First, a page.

Conversation is a simultaneous act of remembering the past, interpreting the present, and imagining the future.
the past provides context that may radically change our interpretation of things
the present is what we are saying or hearing
the future is what we plan to say next and when we expect to be able to say it.
Note that choice is inherent to all three. We decide what meanings need to be communicated, how we can communicate them, what things mean, how important it is to listen, and how important it is to talk. "What can I help to happen next?"
Three levels of interpersonal communication:
Role-driven communication in which we treat other people as their role (as an object) rather than a person. We often talk "at" people in these situations.
Situationally-driven communication in which we treat people as individuals, but within the context of well defined scripts. We often talk "with" people in these situations.
Other-driven communication in which we talk to other people because we want to talk to them. We often talk "for" people in these situations.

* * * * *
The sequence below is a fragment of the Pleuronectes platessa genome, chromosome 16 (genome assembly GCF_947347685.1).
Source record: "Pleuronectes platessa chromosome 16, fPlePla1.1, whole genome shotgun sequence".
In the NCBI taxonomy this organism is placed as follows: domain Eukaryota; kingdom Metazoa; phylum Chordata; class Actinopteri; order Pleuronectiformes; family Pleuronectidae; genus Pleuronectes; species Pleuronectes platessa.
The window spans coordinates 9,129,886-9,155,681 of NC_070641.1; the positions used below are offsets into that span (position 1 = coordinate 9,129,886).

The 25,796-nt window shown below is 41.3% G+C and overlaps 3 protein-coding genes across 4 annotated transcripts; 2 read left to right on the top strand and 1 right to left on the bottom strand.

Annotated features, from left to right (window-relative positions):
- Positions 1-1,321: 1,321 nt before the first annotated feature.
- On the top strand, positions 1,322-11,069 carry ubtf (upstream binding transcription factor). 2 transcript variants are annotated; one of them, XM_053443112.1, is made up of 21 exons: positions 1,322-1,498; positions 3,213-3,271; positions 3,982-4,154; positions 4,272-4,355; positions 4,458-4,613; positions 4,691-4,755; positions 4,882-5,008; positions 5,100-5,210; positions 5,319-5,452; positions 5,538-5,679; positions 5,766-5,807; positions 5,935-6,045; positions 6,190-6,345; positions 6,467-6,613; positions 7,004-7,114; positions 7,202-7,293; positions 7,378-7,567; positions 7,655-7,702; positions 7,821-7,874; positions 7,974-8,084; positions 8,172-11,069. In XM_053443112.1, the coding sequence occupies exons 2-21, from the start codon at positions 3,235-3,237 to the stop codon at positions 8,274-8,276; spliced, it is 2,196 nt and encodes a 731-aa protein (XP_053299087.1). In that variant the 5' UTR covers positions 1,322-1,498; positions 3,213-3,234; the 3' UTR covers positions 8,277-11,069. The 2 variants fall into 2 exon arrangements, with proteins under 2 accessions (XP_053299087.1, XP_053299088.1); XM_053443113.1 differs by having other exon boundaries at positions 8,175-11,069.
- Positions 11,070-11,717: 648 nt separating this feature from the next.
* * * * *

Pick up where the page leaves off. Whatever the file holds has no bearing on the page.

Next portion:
Five characteristics of "personal" communication
Uniqueness: treating people as if they are not interchangable
Unmeasurable: much of what we experience is in the realm of the inexpressible
Responsive: when we are there "for" someone we are free to respond rather than react.
Reflective: we are free to change the way we think and even who we are
Addressable: we have an identity that others respect
Unless otherwise noted, the contents of this page
were written by participants on the Media Space Wiki, operated by Davis Foulger,
and should be cited accordingly. For example (APA): Foulger, D. and other
participants. (September 18, 2015). Relationships And Communities Session Three. MediaSpaceWiki. Retrieved on from